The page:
Please use this identifier to cite or link to this item: https://doi.org/10.1016/j.foodqual.2021.104482
Title: The COVOSMIA-19 trial: Preliminary application of the Singapore smell and taste test to objectively measure smell and taste function with COVID-19
Authors: Sheen, F
Tan, V
Lim, AJY
Haldar, S
Sengupta, S
Allen, D 
Somani, J 
Chen, HY
Tambyah, P 
Forde, CG 
Keywords: Ageusia
Anosmia
COVID-19
COVID-19, Coronavirus disease 2019
Gustatory dysfunction
Olfactory dysfunction
PCR, Polymerase Chain Reaction
SARS-CoV-2
SARS-CoV-2, Severe Acute Respiratory Syndrome Coronavirus 2
SNOT-22, 22-item Sino-Nasal Outcome test
SSTQ, The Singapore Smell and Taste Questionnaire
SSTT, The Singapore Smell and Taste Test
VAS, Visual Analogue Scale
Issue Date: 1-Apr-2022
Publisher: Elsevier BV
Citation: Sheen, F, Tan, V, Lim, AJY, Haldar, S, Sengupta, S, Allen, D, Somani, J, Chen, HY, Tambyah, P, Forde, CG (2022-04-01). The COVOSMIA-19 trial: Preliminary application of the Singapore smell and taste test to objectively measure smell and taste function with COVID-19. Food Quality and Preference 97 : 104482-. ScholarBank@NUS Repository. https://doi.org/10.1016/j.foodqual.2021.104482
Abstract: Sudden loss of smell and/or taste has been identified as an early symptom of SARS-CoV-2 2019 (COVID-19) infection, and presents an effective target for prompt self-isolation and reducing community spread. The current study sought to develop and test a novel, rapid, self-administered test to objectively measure smell and taste losses associated with COVID-19, and administered self-report questionnaires to characterise symptoms associated with COVID-19 in Singapore. Participants (N = 99) completed questionnaires to record recent changes in smell and taste ability. This was followed by the ‘Singapore Smell and Taste Test’ (SSTT), a personal, objective testing kit for daily self-assessment of smell and taste function at their place of residence. Seventy-two recruited participants were confirmed as COVID-19 positive at baseline, of which 58 completed the SSTT at home. Of these, 36.2% had objectively measured smell and/or taste loss. The SSTT measures of smell and taste function were positively associated with participants’ self-reported smell and taste acuity, and rated smell intensity of 6 common household items. This study presents the first application of the SSTT as a rapid, cost-effective, objective tool to self-monitor smell and taste function in a residential setting, and ensures comparability across individuals through the use of standardised stimuli. The SSTT has potential for future application in populations with limited access to formal COVID-19 testing as a self-administered objective method to monitor sudden changes in smell and taste, and to prompt early self-isolation, in order to reduce community transmission of COVID-19.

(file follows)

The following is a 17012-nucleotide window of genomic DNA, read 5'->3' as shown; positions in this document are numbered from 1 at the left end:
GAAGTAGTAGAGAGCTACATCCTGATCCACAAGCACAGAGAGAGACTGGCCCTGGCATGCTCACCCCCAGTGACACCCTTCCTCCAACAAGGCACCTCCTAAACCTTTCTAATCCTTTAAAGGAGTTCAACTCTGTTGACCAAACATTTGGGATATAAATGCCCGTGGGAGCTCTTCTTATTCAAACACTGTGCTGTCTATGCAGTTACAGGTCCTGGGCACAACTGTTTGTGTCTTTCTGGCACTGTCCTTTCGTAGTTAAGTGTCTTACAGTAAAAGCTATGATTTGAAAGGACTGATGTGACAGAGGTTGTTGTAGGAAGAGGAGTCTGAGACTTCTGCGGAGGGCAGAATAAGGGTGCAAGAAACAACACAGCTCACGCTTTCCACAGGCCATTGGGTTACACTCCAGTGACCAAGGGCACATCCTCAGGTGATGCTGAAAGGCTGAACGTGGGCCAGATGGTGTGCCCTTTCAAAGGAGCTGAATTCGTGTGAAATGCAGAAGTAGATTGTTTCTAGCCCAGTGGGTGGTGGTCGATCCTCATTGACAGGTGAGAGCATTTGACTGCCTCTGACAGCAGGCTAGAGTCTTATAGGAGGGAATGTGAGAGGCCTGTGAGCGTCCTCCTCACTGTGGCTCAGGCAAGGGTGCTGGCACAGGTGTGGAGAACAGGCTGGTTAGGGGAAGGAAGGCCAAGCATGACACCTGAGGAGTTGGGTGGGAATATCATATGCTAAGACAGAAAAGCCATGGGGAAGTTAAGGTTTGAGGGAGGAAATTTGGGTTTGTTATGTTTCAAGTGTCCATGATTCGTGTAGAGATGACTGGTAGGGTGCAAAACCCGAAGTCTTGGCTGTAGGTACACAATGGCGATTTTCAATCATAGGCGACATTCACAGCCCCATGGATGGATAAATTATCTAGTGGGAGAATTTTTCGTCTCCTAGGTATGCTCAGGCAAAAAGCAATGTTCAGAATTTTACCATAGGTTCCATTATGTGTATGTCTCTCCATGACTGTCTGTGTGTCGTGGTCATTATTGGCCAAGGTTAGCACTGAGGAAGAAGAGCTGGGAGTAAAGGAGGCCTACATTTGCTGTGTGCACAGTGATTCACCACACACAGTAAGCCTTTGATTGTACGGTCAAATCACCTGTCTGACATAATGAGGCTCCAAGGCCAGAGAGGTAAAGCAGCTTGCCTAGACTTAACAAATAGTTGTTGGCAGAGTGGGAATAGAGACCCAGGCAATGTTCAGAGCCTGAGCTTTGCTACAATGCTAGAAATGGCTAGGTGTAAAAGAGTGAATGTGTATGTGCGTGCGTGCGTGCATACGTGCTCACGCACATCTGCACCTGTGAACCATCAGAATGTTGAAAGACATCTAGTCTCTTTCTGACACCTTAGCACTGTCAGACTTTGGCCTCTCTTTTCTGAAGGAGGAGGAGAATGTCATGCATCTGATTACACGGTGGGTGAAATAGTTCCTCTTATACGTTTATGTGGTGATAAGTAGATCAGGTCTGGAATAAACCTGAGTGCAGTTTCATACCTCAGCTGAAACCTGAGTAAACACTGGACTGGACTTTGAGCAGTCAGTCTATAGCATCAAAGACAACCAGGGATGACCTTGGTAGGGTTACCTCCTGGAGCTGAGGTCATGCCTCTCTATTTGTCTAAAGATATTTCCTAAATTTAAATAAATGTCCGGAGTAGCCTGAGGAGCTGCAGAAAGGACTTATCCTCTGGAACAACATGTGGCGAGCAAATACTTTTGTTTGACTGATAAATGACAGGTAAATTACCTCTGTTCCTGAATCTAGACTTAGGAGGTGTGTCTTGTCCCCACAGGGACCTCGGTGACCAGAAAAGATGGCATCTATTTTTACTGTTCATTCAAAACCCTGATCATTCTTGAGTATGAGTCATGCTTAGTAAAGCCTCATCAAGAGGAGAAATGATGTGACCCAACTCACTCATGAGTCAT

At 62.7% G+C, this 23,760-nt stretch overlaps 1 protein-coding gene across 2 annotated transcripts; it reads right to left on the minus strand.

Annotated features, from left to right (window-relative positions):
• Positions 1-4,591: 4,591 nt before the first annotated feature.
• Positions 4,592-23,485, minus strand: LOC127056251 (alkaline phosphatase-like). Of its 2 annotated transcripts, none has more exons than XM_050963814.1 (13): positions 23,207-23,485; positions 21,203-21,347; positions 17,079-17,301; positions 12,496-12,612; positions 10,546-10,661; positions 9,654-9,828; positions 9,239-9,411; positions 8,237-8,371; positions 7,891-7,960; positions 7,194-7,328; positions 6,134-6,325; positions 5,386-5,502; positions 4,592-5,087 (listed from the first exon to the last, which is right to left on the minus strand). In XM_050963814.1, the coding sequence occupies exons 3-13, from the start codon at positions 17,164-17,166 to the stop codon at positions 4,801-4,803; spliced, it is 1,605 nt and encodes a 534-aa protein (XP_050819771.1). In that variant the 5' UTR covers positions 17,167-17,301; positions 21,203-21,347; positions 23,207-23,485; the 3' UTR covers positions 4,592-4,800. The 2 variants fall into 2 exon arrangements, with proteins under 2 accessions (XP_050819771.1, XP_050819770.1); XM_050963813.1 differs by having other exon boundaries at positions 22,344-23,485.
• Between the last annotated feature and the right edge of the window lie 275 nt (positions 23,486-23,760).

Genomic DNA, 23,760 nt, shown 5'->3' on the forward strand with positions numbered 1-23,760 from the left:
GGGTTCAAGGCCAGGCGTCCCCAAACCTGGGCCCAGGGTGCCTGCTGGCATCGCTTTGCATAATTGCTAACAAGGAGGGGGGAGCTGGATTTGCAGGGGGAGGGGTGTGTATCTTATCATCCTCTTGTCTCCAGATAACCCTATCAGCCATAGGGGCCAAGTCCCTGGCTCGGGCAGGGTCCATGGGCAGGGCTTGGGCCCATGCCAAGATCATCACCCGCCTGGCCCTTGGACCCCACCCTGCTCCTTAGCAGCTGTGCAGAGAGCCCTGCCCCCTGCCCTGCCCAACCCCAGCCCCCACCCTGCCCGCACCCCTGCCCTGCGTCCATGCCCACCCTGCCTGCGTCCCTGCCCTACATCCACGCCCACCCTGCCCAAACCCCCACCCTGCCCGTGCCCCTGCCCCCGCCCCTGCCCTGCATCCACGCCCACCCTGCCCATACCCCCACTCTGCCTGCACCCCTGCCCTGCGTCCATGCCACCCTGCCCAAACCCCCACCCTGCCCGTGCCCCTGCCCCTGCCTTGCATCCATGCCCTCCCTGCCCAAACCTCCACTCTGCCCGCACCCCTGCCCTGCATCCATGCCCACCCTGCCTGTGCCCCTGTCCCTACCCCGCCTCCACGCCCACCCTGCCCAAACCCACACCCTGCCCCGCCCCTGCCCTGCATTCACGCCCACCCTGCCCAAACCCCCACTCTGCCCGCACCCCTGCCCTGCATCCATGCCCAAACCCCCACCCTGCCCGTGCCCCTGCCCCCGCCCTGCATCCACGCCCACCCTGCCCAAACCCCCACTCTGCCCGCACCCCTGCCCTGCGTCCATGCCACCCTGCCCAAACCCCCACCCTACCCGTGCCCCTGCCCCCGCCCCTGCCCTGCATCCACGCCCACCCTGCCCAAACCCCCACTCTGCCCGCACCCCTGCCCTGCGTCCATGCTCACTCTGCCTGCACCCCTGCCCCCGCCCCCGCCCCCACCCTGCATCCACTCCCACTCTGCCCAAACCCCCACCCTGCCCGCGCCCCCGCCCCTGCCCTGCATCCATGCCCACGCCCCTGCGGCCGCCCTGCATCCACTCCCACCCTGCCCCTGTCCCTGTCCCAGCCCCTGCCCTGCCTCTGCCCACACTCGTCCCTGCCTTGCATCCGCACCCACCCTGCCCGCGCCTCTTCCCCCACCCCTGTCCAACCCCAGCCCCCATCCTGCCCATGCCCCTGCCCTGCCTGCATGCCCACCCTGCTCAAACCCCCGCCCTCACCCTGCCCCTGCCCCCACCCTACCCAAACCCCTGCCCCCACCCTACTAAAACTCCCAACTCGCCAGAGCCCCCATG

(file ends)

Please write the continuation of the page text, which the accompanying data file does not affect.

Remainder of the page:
Source Title: Food Quality and Preference
URI: https://scholarbank.nus.edu.sg/handle/10635/228509
ISSN: 0950-3293
DOI: 10.1016/j.foodqual.2021.104482
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